History of the Russian Revolution

History of the Russian Revolution

by Leon Trotsky, Ahmed Shawki
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Haymarket Books
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History of the Russian Revolution

The definitive account of the Russian Revolution, by Leon Trotsky, its leader and key historian.

Product Details

ISBN-13: 9781931859455
Publisher: Haymarket Books
Publication date: 04/01/2007
Edition description: New Edition
Pages: 1040
Sales rank: 145,294
Product dimensions: 6.00(w) x 8.80(h) x 1.50(d)

Table of Contents

A Note About the Author     ix
Preface     xv
The Overthrow of Tsarism
Peculiarities of Russia's Development     3
Tsarist Russia in the War     13
The Proletariat and the Peasantry     26
The Tsar and the Tsarina     40
The Idea of a Palace Revolution     49
The Death Agony of the Monarchy     59
Five Days     75
Who Led the February Insurrection?     100
The Paradox of the February Revolution     112
The New Power     131
Dual Power     149
The Executive Committee     156
The Army and the War     179
The Ruling Group and the War     195
The Bolsheviks and Lenin     206
Rearming the Party     227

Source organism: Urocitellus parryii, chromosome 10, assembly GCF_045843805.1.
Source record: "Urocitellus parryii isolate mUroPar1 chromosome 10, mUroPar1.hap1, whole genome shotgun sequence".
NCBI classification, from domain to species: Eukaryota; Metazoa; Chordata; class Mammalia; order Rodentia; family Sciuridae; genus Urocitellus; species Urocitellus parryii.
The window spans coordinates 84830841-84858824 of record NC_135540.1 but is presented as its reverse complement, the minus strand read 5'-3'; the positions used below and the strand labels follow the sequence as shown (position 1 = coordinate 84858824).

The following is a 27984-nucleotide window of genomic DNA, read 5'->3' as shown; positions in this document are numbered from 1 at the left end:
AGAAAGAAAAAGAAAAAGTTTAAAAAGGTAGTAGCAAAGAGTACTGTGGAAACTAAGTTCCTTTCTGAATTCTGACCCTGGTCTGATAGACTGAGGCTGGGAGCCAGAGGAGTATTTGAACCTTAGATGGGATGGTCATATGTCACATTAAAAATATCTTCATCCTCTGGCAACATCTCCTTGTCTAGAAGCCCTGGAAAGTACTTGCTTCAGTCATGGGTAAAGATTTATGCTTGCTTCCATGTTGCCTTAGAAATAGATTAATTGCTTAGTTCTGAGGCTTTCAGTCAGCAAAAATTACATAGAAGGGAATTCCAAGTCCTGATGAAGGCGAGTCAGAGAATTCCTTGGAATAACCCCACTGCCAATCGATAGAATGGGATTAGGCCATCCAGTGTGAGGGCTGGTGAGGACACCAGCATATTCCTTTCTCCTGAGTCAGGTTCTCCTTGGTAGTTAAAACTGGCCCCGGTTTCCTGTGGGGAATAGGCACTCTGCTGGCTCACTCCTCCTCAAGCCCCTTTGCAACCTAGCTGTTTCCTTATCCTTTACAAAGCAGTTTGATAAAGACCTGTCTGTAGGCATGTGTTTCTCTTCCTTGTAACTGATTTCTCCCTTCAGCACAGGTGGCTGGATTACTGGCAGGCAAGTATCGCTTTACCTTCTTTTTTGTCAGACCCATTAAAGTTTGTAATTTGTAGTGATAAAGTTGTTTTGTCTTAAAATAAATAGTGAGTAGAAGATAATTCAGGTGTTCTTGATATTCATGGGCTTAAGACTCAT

The April Days     240
The First Coalition     259
The Offensive     269
The Peasantry     282
Shifts in the Masses     296
The Congress of Soviets and the June Demonstration     316
Conclusion     330
Chronological Table for Volume One
Appendix I     333
Appendix II     338
Appendix III     343
The AttemptedCounterrevolution
Introduction to Volumes Two and Three     350
The July Days: Preparation and Beginning     357
The July Days: Culmination and Rout     378
Could the Bolsheviks Have Seized the Power?     401
The Month of the Great Slander     418
The Counterrevolution Lifts Its Head     439
Kerensky and Kornilov     456
The State Conference in Moscow     474
Kerensky's Plot     491
Kornilov's Insurrection     506
The Bourgeoisie Measures Strength with the Democracy     520
The Masses Under Attack     540
The Rising Tide     559
The Bolsheviks and the Soviets     580
The Last Coalition     594
The Triumph of the Soviets
The Peasantry Before October     617
The Problem of Nationalities     641
Withdrawal from the Pre-Parliament and Struggle for the Congress of Soviets     662
The Military Revolutionary Committee     681
Lenin Summons to Insurrection     708
The Art of Insurrection     740
The Conquest of the Capital     764
The Capture of the Winter Palace     793
The October Insurrection     819
The Congress of the Soviet Dictatorship     838
Conclusion     869
Some Legends of the Bureaucracy     875
Socialism in a Separate Country     890
Historic References on the Theory of "Permanent Revolution"     914
Chronological Table     920
A Short List of Principal Persons     925
A Short List of Principal Places     930
A Brief Glossary of Unfamiliar Terms     932
A List of Parties and Political Groups     935
Index     938

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History of the Russian Revolution 5 out of 5 based on 0 ratings. 2 reviews.
Guest More than 1 year ago